I don’t understand why performing under the conditions of lack of sufficient sleep seems to be considered to be something to be admired: During the college days the bravado of pulling an all-nighter to complete a project or last-minute cram for an exam, in the medical profession with people working hours on end, in the corporate world burning the candles at both end, the list seems to go on and on. Just moments ago someone was sitting next to me talking about how they are running on 4 hours of sleep. Wow!
This notion of bravado around lack of sleep seems to be pretty pervasive in our culture. While I’m no physician, I would imagine that we could agree that common sense tells us that the body is a machine. It requires the proper care in order to perform. It requires the utmost care in order to perform highly. One of the components of care is sleep and rest. Sleep and rest come up repeatedly in discussions that I have around high performance. It is part of the physiology discussion, and part of the energy discussion. If you want high performance, maintaining components of care must be a priority.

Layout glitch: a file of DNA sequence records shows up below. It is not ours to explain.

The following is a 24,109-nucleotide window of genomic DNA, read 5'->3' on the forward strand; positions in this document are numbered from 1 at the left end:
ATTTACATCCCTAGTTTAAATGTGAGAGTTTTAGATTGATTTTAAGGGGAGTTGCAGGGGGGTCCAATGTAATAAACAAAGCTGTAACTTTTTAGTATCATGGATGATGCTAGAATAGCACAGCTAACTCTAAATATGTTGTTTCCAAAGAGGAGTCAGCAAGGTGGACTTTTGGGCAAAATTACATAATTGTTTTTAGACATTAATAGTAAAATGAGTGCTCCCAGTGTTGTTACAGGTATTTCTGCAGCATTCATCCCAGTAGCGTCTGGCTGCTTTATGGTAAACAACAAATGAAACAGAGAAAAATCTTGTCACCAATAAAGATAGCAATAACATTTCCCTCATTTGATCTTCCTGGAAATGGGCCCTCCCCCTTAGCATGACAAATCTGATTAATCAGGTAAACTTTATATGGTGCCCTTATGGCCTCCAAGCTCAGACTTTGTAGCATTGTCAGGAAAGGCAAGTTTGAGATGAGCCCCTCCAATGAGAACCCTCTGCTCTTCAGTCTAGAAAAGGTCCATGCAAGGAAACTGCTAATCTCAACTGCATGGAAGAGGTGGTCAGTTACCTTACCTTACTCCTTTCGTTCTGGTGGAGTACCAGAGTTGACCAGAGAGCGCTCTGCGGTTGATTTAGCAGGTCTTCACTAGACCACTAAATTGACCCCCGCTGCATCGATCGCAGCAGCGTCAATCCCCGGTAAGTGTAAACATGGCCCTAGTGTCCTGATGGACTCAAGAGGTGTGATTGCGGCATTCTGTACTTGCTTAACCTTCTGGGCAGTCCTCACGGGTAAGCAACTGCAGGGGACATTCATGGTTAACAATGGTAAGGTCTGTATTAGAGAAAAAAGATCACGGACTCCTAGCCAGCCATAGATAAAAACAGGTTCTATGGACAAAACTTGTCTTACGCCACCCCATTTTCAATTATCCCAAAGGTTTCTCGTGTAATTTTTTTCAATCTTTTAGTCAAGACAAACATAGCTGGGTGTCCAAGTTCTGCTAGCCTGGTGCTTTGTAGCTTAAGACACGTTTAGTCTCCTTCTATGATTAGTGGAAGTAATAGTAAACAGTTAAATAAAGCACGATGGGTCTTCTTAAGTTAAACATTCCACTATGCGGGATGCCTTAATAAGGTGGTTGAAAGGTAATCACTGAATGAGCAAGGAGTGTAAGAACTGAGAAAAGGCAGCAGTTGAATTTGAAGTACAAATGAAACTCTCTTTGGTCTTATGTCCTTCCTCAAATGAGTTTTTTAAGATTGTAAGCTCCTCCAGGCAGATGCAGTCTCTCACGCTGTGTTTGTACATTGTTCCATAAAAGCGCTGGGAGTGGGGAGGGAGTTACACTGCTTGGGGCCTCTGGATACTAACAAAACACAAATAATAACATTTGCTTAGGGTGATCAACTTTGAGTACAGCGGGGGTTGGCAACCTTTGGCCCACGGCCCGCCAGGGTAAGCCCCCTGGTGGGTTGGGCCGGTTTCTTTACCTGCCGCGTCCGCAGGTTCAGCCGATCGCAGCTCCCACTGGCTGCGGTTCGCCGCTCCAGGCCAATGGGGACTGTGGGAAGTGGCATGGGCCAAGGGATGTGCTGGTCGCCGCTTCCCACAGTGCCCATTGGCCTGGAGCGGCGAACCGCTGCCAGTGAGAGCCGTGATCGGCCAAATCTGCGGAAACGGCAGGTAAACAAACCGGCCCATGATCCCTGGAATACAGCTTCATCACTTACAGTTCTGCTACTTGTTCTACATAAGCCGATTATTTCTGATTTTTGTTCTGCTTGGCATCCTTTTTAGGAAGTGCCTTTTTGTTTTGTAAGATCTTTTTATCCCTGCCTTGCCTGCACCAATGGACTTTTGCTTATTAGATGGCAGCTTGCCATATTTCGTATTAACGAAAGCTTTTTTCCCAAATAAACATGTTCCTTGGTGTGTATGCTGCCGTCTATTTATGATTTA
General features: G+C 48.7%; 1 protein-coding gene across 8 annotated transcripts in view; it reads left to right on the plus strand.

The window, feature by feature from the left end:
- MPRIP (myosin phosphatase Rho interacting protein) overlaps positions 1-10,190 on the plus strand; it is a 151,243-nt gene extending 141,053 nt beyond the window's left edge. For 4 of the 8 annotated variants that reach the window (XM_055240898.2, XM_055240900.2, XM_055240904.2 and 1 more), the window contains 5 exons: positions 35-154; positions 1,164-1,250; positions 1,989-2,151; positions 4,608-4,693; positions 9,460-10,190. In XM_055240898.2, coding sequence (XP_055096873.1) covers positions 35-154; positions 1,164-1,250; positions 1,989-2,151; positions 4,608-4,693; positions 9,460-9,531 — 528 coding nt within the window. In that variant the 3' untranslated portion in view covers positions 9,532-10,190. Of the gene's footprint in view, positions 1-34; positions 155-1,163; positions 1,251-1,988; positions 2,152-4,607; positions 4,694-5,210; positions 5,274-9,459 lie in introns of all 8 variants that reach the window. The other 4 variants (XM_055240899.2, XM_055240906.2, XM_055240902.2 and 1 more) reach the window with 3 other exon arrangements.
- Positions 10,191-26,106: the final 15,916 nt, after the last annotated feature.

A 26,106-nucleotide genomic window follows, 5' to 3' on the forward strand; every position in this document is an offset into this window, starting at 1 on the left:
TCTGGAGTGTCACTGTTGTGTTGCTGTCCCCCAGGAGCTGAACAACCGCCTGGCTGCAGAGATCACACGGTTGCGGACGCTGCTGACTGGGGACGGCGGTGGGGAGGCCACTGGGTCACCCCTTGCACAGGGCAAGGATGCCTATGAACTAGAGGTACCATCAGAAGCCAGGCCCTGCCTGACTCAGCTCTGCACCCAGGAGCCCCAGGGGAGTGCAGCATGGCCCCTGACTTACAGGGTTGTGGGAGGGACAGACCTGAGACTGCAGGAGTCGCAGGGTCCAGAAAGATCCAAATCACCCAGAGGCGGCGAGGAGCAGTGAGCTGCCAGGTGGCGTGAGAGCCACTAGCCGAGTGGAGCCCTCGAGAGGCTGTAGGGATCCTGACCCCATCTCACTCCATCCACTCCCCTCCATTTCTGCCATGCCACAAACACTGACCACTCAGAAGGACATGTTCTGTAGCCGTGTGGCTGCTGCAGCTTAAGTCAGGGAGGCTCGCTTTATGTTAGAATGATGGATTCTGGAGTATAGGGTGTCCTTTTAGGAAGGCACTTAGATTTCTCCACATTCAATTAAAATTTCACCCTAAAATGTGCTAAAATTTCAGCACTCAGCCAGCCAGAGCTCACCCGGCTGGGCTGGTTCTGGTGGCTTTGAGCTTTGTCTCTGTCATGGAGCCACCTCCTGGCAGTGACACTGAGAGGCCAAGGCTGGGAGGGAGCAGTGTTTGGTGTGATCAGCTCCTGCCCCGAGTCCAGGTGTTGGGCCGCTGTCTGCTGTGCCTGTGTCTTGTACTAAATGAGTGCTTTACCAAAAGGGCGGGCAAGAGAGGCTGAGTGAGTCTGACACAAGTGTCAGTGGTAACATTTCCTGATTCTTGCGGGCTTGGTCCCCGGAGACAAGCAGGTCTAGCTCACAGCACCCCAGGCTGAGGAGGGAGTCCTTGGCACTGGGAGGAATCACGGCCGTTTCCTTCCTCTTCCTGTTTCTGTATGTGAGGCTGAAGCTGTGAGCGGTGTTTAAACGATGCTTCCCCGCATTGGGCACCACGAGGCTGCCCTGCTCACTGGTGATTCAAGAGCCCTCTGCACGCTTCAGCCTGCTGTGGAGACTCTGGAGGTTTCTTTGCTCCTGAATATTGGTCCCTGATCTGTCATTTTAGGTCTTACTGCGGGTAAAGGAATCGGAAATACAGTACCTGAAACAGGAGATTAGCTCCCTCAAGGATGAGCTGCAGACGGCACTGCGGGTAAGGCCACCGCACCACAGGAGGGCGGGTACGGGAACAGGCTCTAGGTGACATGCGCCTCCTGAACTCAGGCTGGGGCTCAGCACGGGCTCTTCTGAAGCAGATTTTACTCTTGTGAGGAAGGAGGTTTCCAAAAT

One of my clients made a commitment to help improve their sleep. This week they told me about some of the things they did, how it helped to improve their sleep and ultimately noted a difference in energy levels and how they were performing throughout the day. Amazing, even small changes work. Just for fun, check out the Sleep deprivation challenge video below produced by Atena. Perhaps snooze is the answer.
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